Inground Trampoline

Build your trampoline frame

To build your trampoline frame, first insert one end of the first piece of metal. Place it on top of the tire half and hammer into place using a rubber mallet or hammer, working around all sides until it is sturdy enough that you can stand on it without fear of it collapsing. Repeat these steps with each pole until all four poles are inserted. If you were unable to purchase trampoline screws/bolts at your local hardware store, double check that they are sturdy before continuing.

Inground Trampoline

If you want to put padding between the metal tubes and jumping mat so there isn’t any contact when someone jumps, I would recommend using thick pieces of closed cell foam (like what is used in camping mattresses) because it will hold up better over time than the pool noodles shown in my pictures.

Attaching the jumping mat

Lay the jumping mat over the frame and stretch it tightly around each pole. There should be no slack so they are very tight against the poles. Trim if necessary to fit securely around all four poles without excess mat hanging off. Fold excess mat under at base of each pole so it doesn’t hang off or get caught when someone jumps on trampoline, which can rip or tear your metal structure when you least expect it!

Digging holes for support poles

If you are not using the metal stakes that came with your trampoline, drill holes for each of the support poles all the way through one tire half and into the other. Make these about 2 feet deep to ensure they are sturdy enough. If you have metal stakes, just insert them into the ground here. For my 15 ft. trampoline, I had to use two different sizes of pipes so it took longer but was worth it because all four poles are very secure! Note how close together they are on this picture…because again, be sure there is no contact between jumping mat and any metal tubing or you will go flying off your trampoline unexpectedly!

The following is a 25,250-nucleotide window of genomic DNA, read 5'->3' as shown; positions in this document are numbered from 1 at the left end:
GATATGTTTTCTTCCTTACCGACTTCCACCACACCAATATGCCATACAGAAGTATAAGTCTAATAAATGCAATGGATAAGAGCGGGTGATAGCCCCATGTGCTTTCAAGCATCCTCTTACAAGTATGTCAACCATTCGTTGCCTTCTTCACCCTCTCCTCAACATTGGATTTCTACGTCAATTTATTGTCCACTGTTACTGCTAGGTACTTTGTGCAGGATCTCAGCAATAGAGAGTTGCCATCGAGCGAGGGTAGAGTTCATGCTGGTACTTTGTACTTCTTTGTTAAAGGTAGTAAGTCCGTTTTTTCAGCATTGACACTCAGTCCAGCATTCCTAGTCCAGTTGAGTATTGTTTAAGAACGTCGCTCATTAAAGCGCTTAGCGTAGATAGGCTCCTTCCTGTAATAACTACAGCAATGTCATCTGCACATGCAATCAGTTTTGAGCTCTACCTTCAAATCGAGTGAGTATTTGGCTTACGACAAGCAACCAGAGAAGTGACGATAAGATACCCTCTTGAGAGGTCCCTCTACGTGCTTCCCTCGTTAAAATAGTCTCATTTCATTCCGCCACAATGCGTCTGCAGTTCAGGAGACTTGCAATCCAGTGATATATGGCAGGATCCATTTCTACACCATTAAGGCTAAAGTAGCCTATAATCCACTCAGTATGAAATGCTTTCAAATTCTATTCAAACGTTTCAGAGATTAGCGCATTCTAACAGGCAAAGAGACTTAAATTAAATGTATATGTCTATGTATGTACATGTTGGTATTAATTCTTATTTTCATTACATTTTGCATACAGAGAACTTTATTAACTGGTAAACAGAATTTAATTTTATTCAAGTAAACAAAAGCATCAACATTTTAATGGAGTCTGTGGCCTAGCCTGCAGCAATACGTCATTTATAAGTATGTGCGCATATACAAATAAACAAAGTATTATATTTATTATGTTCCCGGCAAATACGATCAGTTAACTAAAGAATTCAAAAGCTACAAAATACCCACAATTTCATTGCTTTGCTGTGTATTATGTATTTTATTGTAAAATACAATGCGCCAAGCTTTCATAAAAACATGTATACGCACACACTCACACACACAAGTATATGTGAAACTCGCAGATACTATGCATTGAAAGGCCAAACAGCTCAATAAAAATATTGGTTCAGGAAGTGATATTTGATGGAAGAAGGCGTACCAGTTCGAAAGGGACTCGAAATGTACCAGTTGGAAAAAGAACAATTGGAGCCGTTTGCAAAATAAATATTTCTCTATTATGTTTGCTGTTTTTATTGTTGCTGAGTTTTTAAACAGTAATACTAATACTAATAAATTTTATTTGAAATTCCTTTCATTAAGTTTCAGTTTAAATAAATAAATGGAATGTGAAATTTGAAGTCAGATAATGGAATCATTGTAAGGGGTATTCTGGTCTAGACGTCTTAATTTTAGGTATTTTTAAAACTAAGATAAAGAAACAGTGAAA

When both tires/poles on one side are inserted at the same time, it may take a bit of effort to get both of them inserted evenly.

Finishing up & making it secure

Inground Trampoline

Now you just have to do the opposite side and trim off excess jumping mat if necessary. You can also add padding between metal poles and trampoline jumping mat for safety so there is no contact when someone jumps…this is what I plan on doing after my kids have worn out all their initial enthusiasm over our finished product. If you use closed cell foam (like camping mattress) it should last a lot longer than pool noodles because they will not get stuck in-between poles or tear when someone inevitably bounces into them with enthusiasm!


Have you ever wondered how to put a trampoline in the ground? It’s not as easy as just digging a hole and dropping it in. Here are some tips for putting your trampoline into the earth safely so that it will last for years of fun!

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Why Not To Sink A Normal Trampoline Into The Ground?